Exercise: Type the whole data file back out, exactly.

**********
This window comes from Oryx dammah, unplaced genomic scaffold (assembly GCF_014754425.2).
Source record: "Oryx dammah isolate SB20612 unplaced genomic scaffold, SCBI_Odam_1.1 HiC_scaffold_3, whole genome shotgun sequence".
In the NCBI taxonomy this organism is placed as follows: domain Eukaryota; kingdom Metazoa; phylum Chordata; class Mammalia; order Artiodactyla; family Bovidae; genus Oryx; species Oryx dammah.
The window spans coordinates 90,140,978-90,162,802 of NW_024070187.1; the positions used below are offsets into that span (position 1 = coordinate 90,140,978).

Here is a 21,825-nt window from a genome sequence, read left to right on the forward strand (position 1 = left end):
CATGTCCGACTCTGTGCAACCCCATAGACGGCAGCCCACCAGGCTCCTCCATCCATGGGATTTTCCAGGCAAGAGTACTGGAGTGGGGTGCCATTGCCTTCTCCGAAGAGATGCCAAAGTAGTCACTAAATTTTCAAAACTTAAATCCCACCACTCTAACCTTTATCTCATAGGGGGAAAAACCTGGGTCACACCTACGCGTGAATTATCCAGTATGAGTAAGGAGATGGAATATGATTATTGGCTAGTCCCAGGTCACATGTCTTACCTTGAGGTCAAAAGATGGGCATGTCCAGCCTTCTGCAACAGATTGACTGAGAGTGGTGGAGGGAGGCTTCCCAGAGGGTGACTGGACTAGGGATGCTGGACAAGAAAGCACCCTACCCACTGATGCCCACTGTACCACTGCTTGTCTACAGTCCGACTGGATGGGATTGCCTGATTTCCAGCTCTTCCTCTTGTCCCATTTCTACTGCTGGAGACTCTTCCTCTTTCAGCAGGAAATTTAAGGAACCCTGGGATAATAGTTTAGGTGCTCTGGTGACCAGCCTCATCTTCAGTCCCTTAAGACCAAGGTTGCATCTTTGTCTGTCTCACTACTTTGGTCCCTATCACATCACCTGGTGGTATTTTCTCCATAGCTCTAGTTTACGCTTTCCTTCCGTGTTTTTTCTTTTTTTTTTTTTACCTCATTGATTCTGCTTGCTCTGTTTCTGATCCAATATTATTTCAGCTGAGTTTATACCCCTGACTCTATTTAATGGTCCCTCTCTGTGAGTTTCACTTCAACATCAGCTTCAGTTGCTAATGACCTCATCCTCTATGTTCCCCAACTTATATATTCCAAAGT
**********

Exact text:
This window comes from Oryx dammah, unplaced genomic scaffold (assembly GCF_014754425.2).
Source record: "Oryx dammah isolate SB20612 unplaced genomic scaffold, SCBI_Odam_1.1 HiC_scaffold_3, whole genome shotgun sequence".
In the NCBI taxonomy this organism is placed as follows: domain Eukaryota; kingdom Metazoa; phylum Chordata; class Mammalia; order Artiodactyla; family Bovidae; genus Oryx; species Oryx dammah.
The window spans coordinates 90,140,978-90,162,802 of NW_024070187.1; the positions used below are offsets into that span (position 1 = coordinate 90,140,978).

Here is a 21,825-nt window from a genome sequence, read left to right on the forward strand (position 1 = left end):
CATGTCCGACTCTGTGCAACCCCATAGACGGCAGCCCACCAGGCTCCTCCATCCATGGGATTTTCCAGGCAAGAGTACTGGAGTGGGGTGCCATTGCCTTCTCCGAAGAGATGCCAAAGTAGTCACTAAATTTTCAAAACTTAAATCCCACCACTCTAACCTTTATCTCATAGGGGGAAAAACCTGGGTCACACCTACGCGTGAATTATCCAGTATGAGTAAGGAGATGGAATATGATTATTGGCTAGTCCCAGGTCACATGTCTTACCTTGAGGTCAAAAGATGGGCATGTCCAGCCTTCTGCAACAGATTGACTGAGAGTGGTGGAGGGAGGCTTCCCAGAGGGTGACTGGACTAGGGATGCTGGACAAGAAAGCACCCTACCCACTGATGCCCACTGTACCACTGCTTGTCTACAGTCCGACTGGATGGGATTGCCTGATTTCCAGCTCTTCCTCTTGTCCCATTTCTACTGCTGGAGACTCTTCCTCTTTCAGCAGGAAATTTAAGGAACCCTGGGATAATAGTTTAGGTGCTCTGGTGACCAGCCTCATCTTCAGTCCCTTAAGACCAAGGTTGCATCTTTGTCTGTCTCACTACTTTGGTCCCTATCACATCACCTGGTGGTATTTTCTCCATAGCTCTAGTTTACGCTTTCCTTCCGTGTTTTTTCTTTTTTTTTTTTTACCTCATTGATTCTGCTTGCTCTGTTTCTGATCCAATATTATTTCAGCTGAGTTTATACCCCTGACTCTATTTAATGGTCCCTCTCTGTGAGTTTCACTTCAACATCAGCTTCAGTTGCTAATGACCTCATCCTCTATGTTCCCCAACTTATATATTCCAAAGT